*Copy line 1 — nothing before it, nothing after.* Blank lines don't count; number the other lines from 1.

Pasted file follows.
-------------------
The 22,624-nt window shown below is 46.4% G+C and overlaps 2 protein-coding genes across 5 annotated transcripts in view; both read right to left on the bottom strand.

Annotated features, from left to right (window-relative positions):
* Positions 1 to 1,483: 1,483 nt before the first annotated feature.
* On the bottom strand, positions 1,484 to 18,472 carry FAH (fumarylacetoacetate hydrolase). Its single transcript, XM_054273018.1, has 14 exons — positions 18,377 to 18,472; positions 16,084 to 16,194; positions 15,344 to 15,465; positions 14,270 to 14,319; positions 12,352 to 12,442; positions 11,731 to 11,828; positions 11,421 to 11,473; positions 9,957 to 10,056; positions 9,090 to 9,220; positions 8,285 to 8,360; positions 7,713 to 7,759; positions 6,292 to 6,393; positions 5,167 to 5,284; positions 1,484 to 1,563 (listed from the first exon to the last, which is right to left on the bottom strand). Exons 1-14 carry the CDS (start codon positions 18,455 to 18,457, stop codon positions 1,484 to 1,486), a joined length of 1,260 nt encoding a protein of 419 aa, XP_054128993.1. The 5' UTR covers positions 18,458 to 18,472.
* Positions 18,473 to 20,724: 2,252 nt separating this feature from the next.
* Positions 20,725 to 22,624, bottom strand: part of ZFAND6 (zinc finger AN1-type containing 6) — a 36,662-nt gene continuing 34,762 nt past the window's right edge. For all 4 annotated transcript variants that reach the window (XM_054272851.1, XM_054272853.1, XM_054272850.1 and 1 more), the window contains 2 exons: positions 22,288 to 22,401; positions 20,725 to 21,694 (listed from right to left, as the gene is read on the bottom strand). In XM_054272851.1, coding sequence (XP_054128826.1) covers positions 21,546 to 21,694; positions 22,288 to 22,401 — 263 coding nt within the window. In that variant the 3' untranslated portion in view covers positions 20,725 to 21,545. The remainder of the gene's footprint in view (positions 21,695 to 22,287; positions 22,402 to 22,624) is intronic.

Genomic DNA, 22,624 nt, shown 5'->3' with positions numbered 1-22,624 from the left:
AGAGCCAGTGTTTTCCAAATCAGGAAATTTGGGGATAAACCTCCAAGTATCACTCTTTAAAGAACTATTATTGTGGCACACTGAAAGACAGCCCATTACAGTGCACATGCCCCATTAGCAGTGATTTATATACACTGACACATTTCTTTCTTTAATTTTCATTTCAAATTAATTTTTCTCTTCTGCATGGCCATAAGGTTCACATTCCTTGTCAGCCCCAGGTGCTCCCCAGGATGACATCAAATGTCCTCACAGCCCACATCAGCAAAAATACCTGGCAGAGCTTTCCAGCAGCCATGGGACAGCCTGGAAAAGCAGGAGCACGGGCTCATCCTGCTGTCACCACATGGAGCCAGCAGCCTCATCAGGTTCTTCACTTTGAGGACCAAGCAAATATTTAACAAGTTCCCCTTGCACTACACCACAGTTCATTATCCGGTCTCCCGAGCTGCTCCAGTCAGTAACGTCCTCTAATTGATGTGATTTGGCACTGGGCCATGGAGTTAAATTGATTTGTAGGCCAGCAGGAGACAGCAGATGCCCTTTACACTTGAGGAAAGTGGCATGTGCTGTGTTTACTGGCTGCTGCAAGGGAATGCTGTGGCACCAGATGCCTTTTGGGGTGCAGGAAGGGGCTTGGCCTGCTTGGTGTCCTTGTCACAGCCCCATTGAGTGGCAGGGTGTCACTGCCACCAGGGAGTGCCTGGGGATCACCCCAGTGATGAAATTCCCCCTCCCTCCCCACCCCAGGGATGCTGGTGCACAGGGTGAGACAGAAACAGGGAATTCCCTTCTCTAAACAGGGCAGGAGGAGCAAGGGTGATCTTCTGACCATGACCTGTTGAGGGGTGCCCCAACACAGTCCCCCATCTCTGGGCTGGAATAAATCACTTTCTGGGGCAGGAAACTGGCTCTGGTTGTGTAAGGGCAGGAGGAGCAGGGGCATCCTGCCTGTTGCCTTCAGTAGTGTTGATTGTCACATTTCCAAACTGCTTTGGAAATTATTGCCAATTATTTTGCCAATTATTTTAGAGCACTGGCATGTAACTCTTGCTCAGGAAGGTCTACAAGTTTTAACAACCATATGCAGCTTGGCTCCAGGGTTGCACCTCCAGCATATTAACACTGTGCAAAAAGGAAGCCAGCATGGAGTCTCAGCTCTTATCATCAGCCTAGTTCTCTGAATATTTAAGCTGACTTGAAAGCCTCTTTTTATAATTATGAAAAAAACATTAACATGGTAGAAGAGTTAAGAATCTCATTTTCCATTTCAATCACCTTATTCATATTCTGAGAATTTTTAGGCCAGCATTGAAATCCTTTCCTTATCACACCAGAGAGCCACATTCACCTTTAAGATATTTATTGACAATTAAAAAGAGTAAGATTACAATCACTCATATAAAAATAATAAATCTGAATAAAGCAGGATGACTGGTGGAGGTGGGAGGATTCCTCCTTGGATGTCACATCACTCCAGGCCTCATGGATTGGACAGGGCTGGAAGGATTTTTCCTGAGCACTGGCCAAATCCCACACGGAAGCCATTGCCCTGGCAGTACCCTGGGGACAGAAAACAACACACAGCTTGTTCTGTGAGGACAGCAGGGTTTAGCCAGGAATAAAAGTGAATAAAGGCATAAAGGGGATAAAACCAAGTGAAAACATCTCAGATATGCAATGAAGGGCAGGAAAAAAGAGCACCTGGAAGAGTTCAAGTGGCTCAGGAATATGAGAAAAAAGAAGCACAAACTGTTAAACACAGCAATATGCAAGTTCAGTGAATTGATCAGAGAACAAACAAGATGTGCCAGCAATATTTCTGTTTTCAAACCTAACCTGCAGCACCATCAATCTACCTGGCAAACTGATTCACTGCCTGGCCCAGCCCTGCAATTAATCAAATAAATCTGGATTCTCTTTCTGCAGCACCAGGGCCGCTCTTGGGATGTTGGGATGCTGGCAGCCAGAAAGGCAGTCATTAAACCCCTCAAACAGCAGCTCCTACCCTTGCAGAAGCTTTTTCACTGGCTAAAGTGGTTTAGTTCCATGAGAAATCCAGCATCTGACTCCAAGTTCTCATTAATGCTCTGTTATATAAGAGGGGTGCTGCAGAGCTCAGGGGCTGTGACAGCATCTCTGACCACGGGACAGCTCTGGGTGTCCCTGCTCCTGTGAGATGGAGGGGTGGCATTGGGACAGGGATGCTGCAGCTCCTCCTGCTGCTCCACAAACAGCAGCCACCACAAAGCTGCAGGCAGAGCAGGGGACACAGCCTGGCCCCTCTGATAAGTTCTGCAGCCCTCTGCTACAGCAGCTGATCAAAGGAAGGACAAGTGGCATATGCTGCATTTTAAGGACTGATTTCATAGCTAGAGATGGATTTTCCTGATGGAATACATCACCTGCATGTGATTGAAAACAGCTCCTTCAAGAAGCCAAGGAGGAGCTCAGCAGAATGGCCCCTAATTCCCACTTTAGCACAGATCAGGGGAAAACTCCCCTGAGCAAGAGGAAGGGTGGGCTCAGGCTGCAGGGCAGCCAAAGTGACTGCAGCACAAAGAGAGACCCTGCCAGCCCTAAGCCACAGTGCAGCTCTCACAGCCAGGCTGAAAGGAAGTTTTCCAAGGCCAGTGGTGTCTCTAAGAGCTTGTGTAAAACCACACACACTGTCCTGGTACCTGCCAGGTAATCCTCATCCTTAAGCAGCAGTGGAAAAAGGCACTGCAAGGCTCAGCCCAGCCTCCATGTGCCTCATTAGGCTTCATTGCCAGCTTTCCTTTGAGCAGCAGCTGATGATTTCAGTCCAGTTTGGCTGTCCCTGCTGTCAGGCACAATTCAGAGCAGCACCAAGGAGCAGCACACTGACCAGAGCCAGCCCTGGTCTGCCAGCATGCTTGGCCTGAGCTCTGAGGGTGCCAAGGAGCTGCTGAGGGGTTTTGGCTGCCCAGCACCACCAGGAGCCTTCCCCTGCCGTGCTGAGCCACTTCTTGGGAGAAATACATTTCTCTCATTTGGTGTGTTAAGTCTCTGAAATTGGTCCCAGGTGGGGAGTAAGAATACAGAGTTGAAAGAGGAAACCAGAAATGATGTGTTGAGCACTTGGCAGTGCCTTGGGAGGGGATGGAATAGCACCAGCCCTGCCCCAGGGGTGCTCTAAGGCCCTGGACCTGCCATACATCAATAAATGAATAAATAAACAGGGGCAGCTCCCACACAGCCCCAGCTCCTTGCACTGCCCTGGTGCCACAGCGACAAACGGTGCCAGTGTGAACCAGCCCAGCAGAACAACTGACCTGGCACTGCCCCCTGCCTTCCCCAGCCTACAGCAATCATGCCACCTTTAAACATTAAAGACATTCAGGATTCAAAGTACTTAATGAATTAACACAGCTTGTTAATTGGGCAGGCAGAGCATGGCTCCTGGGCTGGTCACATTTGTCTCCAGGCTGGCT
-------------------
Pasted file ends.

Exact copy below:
The 22,624-nt window shown below is 46.4% G+C and overlaps 2 protein-coding genes across 5 annotated transcripts in view; both read right to left on the bottom strand.